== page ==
- Published 21 Sep 2015
- Updated 25 Apr 2018
This blog post summarises my research on the cost-effectiveness of medical research. The full report can be found here. I’d greatly appreciate comments on the full report!
At the moment, one of Giving What We Can’s top recommended charities is the Schistosomiasis Control Initiative (SCI) which distributes treatments for neglected tropical diseases to endemic regions. This has been demonstrated to be a highly cost-effective intervention, with a seemingly huge impact on people’s lives. It is great to do something that seems so obviously good, and effective.
However, it may be that there are even cheaper, more effective interventions out there. Perhaps we can discover a vaccine for schistosomiasis, or some insecticide that can disrupt their life cycle once and for all. Such interventions could be cheaper, and more effective, than the existing drugs for schistosomiasis.
If so, it might be worth funding research in order to develop these interventions. This one-off cost would open up such great new funding opportunities that it could be even more efficient than giving to SCI, in the long-run. It might be worth spending money on research now, that would pay off by having an even bigger impact on people’s lives later on.
So to find out how to do the most good, we should consider this other option: should we fund medical research?
When selecting a cause you want to find something which is a significant problem (important), which you can have a big impact upon (tractable), and which others have ignored (neglected). This helps to ensure that you have a big impact, and are not duplicating work done by others.
There is an incredible amount of money spent on medical research - billions of dollars per year. So how could medical research be neglected?
Well, when we look at the breakdown of that spending, we find that it is incredibly uneven. Diseases that cause 90% of the disease burden receive less than 10% of the medical research funding, an absurdly low figure. And of 1393 drugs developed between 1975 and 1999 only 16 - just over 1% - were targeted at tropical diseases or tuberculosis, despite their significant disease burden. The tropical diseases that affect the poorest people in the world receive little funding.
Why? Most of the funding for medical research comes from governments in high-income countries, or from pharmaceutical countries focused on lucrative high-income markets. High-income countries have the money to spend on research, and they spend it on their own problems, whilst low-income countries can’t afford research, despite the massive impact it could have. This is just what we see in health more generally: much more is spent per capita in higher-income countries, although a great amount of the disease burden is in lower-income countries.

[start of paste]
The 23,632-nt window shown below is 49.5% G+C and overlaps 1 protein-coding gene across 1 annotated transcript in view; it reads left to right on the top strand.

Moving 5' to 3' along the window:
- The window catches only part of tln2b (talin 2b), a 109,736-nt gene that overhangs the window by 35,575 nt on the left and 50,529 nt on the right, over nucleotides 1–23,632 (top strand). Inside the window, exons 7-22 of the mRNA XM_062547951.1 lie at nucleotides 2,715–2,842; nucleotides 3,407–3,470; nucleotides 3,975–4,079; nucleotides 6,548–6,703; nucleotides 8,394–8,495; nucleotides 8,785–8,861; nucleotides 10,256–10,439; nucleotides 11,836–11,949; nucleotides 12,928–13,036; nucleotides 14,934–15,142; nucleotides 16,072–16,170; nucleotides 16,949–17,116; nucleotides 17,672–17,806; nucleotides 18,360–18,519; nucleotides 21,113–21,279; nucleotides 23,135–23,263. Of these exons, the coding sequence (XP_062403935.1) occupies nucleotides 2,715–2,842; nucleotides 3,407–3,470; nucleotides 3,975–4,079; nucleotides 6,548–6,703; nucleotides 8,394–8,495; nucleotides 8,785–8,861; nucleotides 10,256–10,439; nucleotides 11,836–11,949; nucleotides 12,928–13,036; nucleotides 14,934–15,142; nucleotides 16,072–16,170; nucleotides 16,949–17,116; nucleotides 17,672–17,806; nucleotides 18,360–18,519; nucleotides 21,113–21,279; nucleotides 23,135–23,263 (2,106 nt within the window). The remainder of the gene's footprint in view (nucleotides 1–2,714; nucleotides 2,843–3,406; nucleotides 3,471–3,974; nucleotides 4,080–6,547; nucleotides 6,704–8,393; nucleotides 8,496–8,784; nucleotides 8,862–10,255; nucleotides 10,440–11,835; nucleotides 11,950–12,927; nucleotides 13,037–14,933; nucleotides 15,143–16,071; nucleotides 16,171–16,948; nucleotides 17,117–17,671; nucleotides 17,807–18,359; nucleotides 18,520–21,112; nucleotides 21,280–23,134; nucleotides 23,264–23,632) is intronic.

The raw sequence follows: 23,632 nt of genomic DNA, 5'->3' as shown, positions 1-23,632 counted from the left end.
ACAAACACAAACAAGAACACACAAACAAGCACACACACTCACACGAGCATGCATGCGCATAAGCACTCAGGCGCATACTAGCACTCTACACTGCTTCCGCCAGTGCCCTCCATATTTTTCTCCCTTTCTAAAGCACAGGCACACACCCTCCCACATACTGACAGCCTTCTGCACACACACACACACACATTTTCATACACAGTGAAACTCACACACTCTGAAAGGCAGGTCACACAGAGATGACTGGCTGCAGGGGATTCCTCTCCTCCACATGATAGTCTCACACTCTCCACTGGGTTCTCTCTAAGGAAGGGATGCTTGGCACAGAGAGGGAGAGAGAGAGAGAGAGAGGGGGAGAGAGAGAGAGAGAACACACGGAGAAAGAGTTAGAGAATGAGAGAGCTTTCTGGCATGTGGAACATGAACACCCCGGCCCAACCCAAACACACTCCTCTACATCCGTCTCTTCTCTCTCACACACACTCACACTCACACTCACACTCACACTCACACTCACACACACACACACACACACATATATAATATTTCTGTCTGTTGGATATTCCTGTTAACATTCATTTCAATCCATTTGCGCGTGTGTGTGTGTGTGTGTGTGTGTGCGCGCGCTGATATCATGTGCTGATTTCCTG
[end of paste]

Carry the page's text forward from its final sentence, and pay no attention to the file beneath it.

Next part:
It therefore seems that tropical diseases are relatively neglected, and for the rest of this post I will focus on these diseases.
At first pass, it seems clear that this health research could be very important. It could find vaccines, drugs, diagnostics, and vector controls that could help to bring about the (near-) eradication of diseases that adversely affect millions of lives. But things aren’t quite so simple.
It may be that, for some diseases, no more health research is needed. For instance, it may be that, since the interventions against schistosomiasis are so cost-effective, there is no need for a vaccine, and if this is the case, schistosomiasis research is less useful. We need to focus on the diseases for which this is not the case, where research is still important. It requires specific scientific knowledge to ascertain which diseases are most promising in this respect (something I discuss later).
One example of a disease for which a vaccine is needed is HIV. HIV not only has a massive disease burden, but is also a relatively expensive disease to treat, sucking up healthcare funding. Whilst there are some current control methods, like male circumcision and condom use, they are difficult to popularise. Having another tool to block transmission could greatly reduce the disease burden, and save healthcare spending that could be used on other diseases.
Having established that some tropical diseases appear to be both neglected and important, we turn now to find out how tractable research is.
This can be simplified to asking: How much will it cost to produce a new drug or vaccine for this disease? This is a difficult question to answer. By its nature, research is the exploration of the unknown, and so we don’t know very much about the new drug or vaccine that will come out at the end of it (if we did, we wouldn’t have to do the research!). This means that we don’t know very much about the type and amount of research needed to get us to that finished product.
Nevertheless, we can get a reasonable idea by examining past drugs, and seeing how much it cost to develop them. One highly cited study finds that the average cost of developing a new drug is $800m. There are some reasons to think that this might underestimate current costs somewhat: for instance, the figure is over 10 years old, and drug development costs appear to rise above inflation. The true figure is therefore probably a little higher than this.
But it isn’t the average figure we interested in. We know that some diseases are likely to be much more simple than others. What is the development cost likely to be for the types of tropical disease that we are interested in?
Tropical disease research tends to be carried out by public-private partnerships, rather than by the private sector alone. It appears that these partnerships face lower costs, since their charitable purpose allows them to gain donations of equipment, or discounted prices, reducing their costs. Moreover, tropical disease research is often carried out in low-income countries, where trials are less expensive. Finally, fewer clinical trials are needed for the development of some of these drugs.